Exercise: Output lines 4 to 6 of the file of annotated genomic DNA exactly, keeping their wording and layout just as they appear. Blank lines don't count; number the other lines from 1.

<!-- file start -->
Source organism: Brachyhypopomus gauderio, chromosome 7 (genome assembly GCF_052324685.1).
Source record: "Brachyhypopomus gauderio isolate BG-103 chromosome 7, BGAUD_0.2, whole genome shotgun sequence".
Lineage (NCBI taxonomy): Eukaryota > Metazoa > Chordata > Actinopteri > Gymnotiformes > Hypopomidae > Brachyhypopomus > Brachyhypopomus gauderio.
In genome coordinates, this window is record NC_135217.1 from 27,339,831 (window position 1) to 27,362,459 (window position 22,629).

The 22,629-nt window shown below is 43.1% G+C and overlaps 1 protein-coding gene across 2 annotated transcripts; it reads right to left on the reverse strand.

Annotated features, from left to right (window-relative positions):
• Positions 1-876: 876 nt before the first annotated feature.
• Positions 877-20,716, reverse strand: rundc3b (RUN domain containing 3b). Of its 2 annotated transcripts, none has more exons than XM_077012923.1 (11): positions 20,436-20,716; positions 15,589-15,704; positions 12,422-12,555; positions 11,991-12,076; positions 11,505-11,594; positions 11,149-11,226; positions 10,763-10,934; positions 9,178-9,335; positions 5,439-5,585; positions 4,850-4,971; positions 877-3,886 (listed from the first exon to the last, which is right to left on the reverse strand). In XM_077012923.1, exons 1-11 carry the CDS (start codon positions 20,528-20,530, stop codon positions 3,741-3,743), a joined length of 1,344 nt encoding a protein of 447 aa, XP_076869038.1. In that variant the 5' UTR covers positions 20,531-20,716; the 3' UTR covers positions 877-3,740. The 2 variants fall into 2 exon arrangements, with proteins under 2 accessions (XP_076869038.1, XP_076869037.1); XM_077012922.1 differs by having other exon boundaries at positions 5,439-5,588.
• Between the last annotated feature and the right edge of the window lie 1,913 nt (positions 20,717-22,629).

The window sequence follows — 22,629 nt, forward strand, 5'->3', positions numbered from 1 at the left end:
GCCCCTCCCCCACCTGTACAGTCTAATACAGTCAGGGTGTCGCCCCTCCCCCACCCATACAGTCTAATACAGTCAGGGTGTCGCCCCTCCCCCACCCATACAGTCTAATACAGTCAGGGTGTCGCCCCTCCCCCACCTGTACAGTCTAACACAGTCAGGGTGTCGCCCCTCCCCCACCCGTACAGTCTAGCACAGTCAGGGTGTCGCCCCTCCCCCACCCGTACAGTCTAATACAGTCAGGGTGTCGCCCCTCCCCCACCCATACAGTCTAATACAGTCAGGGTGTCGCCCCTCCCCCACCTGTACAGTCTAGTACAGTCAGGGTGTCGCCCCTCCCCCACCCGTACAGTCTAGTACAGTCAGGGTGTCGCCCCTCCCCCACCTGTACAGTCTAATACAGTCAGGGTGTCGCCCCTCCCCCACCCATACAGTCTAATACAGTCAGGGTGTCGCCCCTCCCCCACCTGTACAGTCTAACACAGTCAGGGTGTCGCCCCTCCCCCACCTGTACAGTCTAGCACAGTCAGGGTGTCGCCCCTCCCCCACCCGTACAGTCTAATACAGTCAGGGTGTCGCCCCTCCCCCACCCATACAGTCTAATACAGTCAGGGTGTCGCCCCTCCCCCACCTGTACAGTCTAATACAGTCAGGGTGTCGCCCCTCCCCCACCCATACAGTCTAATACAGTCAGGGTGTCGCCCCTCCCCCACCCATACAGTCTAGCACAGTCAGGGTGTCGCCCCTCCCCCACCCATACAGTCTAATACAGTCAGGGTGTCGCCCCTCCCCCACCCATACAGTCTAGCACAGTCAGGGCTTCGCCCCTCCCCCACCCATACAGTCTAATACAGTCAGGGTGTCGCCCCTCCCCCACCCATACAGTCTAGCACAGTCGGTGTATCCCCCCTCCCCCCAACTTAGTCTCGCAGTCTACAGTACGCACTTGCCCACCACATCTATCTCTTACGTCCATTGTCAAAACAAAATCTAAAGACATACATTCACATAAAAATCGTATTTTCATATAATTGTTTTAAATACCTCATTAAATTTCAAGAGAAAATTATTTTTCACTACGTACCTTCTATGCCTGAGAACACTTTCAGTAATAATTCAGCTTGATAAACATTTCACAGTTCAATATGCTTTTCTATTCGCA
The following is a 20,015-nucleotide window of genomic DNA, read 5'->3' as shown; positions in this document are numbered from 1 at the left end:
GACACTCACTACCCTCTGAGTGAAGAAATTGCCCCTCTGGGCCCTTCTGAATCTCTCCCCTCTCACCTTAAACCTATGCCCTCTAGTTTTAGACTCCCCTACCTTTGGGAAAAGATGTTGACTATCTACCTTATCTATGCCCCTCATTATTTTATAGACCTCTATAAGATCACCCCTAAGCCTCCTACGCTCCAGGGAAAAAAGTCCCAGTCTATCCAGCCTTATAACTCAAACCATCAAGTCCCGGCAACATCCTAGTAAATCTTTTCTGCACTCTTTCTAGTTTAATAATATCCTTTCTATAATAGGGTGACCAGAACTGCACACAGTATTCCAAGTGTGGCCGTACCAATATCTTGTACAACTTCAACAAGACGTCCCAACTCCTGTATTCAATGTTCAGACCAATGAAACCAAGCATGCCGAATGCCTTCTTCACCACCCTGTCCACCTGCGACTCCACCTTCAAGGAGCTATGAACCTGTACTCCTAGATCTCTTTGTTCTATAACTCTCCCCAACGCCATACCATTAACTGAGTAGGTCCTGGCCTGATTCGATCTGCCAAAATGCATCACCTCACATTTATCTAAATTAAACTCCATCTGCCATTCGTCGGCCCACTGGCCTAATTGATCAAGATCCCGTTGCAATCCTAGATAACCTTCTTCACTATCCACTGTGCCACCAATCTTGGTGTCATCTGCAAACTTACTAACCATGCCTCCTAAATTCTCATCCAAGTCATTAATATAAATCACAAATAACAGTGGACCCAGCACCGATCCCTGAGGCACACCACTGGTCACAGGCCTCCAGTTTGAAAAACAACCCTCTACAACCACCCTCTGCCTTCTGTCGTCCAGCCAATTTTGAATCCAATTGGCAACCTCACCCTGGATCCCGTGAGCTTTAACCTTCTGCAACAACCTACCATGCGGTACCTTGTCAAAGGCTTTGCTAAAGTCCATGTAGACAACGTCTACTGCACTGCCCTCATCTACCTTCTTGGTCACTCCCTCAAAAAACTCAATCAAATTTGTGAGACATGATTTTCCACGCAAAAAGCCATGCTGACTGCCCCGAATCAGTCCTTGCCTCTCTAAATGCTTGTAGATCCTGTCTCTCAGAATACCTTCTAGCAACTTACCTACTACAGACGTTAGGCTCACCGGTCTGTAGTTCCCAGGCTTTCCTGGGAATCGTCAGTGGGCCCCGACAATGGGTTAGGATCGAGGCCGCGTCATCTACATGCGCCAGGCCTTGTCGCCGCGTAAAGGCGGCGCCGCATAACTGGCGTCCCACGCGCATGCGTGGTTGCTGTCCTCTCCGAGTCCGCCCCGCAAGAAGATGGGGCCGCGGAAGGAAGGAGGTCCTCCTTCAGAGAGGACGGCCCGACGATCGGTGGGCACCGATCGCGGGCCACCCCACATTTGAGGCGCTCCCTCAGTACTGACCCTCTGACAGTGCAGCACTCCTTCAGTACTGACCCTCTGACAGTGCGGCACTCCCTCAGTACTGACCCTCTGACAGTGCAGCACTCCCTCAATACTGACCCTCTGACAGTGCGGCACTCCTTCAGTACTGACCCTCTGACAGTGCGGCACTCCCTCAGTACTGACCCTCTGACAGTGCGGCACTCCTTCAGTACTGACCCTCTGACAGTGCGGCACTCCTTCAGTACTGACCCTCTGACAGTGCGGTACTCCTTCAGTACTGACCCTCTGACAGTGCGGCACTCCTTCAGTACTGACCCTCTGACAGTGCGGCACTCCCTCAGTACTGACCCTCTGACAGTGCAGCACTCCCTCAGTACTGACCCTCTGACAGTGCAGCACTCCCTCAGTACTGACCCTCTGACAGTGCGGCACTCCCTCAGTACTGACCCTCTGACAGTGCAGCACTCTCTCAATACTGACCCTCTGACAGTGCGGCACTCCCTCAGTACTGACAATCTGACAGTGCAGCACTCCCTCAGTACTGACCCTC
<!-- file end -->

In genome coordinates, this window is record NC_135217.1 from 27,339,831 (window position 1) to 27,362,459 (window position 22,629).

The 22,629-nt window shown below is 43.1% G+C and overlaps 1 protein-coding gene across 2 annotated transcripts; it reads right to left on the reverse strand.

Annotated features, from left to right (window-relative positions):